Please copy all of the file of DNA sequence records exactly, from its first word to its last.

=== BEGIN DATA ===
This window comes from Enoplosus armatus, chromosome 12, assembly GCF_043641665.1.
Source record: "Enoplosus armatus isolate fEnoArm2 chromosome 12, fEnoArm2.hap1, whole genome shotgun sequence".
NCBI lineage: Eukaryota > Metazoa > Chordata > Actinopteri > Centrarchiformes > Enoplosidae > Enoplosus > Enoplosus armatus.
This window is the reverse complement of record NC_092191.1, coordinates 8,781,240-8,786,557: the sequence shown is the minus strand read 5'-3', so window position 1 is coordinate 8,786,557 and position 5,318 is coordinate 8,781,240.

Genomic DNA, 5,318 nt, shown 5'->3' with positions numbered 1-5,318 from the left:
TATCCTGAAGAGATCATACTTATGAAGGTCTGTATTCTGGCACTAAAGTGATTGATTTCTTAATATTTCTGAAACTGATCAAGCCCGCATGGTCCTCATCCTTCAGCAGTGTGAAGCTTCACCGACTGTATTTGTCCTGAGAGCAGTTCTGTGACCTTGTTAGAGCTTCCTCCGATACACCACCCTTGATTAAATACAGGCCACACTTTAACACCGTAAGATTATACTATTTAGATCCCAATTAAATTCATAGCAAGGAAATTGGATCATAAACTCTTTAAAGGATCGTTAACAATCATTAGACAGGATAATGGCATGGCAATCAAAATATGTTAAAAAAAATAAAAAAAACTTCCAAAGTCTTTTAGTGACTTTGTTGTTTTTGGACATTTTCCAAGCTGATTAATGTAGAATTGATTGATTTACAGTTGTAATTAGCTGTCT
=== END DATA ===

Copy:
This window comes from Enoplosus armatus, chromosome 12, assembly GCF_043641665.1.
Source record: "Enoplosus armatus isolate fEnoArm2 chromosome 12, fEnoArm2.hap1, whole genome shotgun sequence".
NCBI lineage: Eukaryota > Metazoa > Chordata > Actinopteri > Centrarchiformes > Enoplosidae > Enoplosus > Enoplosus armatus.
This window is the reverse complement of record NC_092191.1, coordinates 8,781,240-8,786,557: the sequence shown is the minus strand read 5'-3', so window position 1 is coordinate 8,786,557 and position 5,318 is coordinate 8,781,240.

Genomic DNA, 5,318 nt, shown 5'->3' with positions numbered 1-5,318 from the left:
TATCCTGAAGAGATCATACTTATGAAGGTCTGTATTCTGGCACTAAAGTGATTGATTTCTTAATATTTCTGAAACTGATCAAGCCCGCATGGTCCTCATCCTTCAGCAGTGTGAAGCTTCACCGACTGTATTTGTCCTGAGAGCAGTTCTGTGACCTTGTTAGAGCTTCCTCCGATACACCACCCTTGATTAAATACAGGCCACACTTTAACACCGTAAGATTATACTATTTAGATCCCAATTAAATTCATAGCAAGGAAATTGGATCATAAACTCTTTAAAGGATCGTTAACAATCATTAGACAGGATAATGGCATGGCAATCAAAATATGTTAAAAAAAATAAAAAAAACTTCCAAAGTCTTTTAGTGACTTTGTTGTTTTTGGACATTTTCCAAGCTGATTAATGTAGAATTGATTGATTTACAGTTGTAATTAGCTGTCT